Kitchen Venom – Philip Hensher

KV(We have not discussed this in the group but it was a ‘spin off’ from one of our meetings and this review is in a personal capacity.)

What an interesting way to start a book – with a funeral. You get introduced to all the characters but they are all (or mostly) on their best behaviour so you know that you have more to learn about them and what they’re really like: They ended with the professional choices of the professional undertaker, the grand official sorrow of the priest from a church no one ever went to. He accepted solicitude and regret gracefully. When the Secretary of State came, John, too, was flattered, and he could not suppress the thought that Helena would have been delighted at this man turning up at her funeral, who for seven years had never man­aged to get to one of her parties.

Like most modern books, the story jumps about.

There’s a scene set in the notorious ‘Brief Encounter’ bar: Later on they went to bed together. The man gave him a false name and telephone number afterwards. Louis gave him his real name and a false telephone number, since he did not like him one bit, had fucked him out of politeness and did not want to be troubled by part-time heterosexuals. The man left in time for Louis to have dinner on his own before going to bed.

Who else entitles a chapter: Have you ever been fucked?

I never knew that sartorial manners required: keep double-cuffed shirts for double-breasted suits,’ Henry said. ‘That’s a very nice suit, but I think you probably ought to wear a single-cuffed shirt with it. The shirt looks more perhaps formal than the suit.’

I had to look up ‘Zooty clothes’.

Surely it doesn’t take a day and a half to clear the air of cigarette smoke.

There is an observant take on hospital routine: ‘You see, they come round at six-thirty in the morning, and you have to choose what you want for lunch and for supper. Lunch is at twelve noon, and supper is at five-thirty. And of course by then you’ve quite forgotten what you ordered, partly because it’s so long, and partly because I’m completely gaga, and it’s far too late to change what you thought might be nice at the crack of dawn.’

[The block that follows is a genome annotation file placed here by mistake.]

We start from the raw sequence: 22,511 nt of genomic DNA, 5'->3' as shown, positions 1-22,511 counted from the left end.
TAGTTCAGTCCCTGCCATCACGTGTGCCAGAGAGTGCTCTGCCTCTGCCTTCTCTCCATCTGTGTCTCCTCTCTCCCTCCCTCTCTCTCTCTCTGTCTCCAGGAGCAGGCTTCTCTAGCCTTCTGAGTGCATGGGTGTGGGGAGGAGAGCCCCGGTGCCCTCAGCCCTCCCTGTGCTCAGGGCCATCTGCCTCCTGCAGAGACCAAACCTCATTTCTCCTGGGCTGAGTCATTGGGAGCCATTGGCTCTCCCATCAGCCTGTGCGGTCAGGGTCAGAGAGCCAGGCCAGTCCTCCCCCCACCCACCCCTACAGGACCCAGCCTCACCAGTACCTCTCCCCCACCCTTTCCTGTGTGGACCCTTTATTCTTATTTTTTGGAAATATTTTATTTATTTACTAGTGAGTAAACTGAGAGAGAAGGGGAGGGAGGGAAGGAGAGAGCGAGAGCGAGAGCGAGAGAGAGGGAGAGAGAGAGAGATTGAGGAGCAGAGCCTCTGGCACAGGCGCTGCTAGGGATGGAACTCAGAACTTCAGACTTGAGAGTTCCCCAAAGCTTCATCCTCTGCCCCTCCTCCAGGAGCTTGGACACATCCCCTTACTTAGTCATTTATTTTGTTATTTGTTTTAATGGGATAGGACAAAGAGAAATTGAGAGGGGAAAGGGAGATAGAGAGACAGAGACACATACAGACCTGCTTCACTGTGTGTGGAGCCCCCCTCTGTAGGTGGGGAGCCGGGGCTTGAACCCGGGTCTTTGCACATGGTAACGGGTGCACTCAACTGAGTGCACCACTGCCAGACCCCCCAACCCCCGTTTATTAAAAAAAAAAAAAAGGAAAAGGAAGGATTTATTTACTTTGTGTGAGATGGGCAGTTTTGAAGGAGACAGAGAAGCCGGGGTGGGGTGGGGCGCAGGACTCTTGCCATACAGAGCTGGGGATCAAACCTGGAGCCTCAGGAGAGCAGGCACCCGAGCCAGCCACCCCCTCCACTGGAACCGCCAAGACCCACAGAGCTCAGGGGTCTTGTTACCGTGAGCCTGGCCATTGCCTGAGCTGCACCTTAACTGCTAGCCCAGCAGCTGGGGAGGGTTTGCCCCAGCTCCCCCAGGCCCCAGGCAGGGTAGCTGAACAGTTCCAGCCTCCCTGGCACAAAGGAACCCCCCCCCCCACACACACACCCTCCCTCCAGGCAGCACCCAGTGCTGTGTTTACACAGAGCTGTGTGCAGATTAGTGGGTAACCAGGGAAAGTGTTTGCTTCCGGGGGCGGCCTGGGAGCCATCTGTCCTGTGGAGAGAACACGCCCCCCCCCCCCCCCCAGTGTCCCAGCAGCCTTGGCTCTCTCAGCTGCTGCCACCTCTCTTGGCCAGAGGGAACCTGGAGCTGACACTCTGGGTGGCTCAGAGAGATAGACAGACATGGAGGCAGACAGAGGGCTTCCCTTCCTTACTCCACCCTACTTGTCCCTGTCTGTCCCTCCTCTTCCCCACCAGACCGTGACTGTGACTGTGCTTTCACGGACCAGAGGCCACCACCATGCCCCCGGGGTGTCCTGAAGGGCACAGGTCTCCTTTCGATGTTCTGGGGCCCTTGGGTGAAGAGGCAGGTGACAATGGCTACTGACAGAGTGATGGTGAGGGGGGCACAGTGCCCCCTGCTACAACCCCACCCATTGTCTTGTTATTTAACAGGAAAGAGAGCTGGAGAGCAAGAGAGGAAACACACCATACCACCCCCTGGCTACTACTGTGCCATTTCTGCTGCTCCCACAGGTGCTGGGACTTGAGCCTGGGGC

……how like life it is. You get asked what you’re going to want when you’re almost bound to make the wrong decision, and then you’re stuck with it. When the trolley lady comes round in the end, you might fancy the sole, but you’re stuck with the sausage sandwich. Or perhaps you could only really manage a small salad, but you have to get through an enormous beef stew.

I would have thought that the author would have known better than to have written ‘bored of’ when he meant ‘bored with’. It wasn’t in direct speech.

There is clearly a waste of space in the Palace of Westminster. Literally, many rooms where nobody enters or even knows about. Also people who have little or no work to do but are paid handsomely every month.

There is also a lot of hot air: Mem­bers; their lack of hygiene; their badly cut suits; the halitotic stew of their breath.

I greatly enjoyed someone describing Mrs. Thatcher as an ‘old cow’.

It is said that the author’s career as a full-time novelist was launched with a scandal that saw him sacked as a House of Commons clerk after writing this novel – he gave an interview for a gay magazine in which he described Members of the House of Commons as ugly. In the story, one member is described as a lunatic and in the voting on the fate of the prime minister, most are shown as not knowing what they were doing and simply relying on the Tory party whips to tell them how to vote. He describes his sacking after the publication of Kitchen Venom as “one of the happiest moments of my life. It was bliss”, although he acknowledges that he “wasn’t exactly starting from scratch when I lost my job”.

Some say that Kitchen Venom foreshadows Alan Hollinghurst’s The Line of Beauty, especially its portrayal of the coldness underlying the relationships.

No spoilers but the ending is in very lyrical prose.


Kitchen venom; a place nourishment was produced, and a place from which poison could come.

When he had bought the flat, he had considered that it would be good for him to have a lodger. It would give him a certain amount of income, and it would introduce him to a large circle of people whom he would otherwise not meet. He therefore informed a telephone service for homosexuals in London that he was looking for a lodger. The prospective lodgers who had visited him were three. The first was a man who propositioned him before he had been shown the whole flat.

Never before had people lived on the streets of London; never before had people been asked for money; never before had people asked for money.

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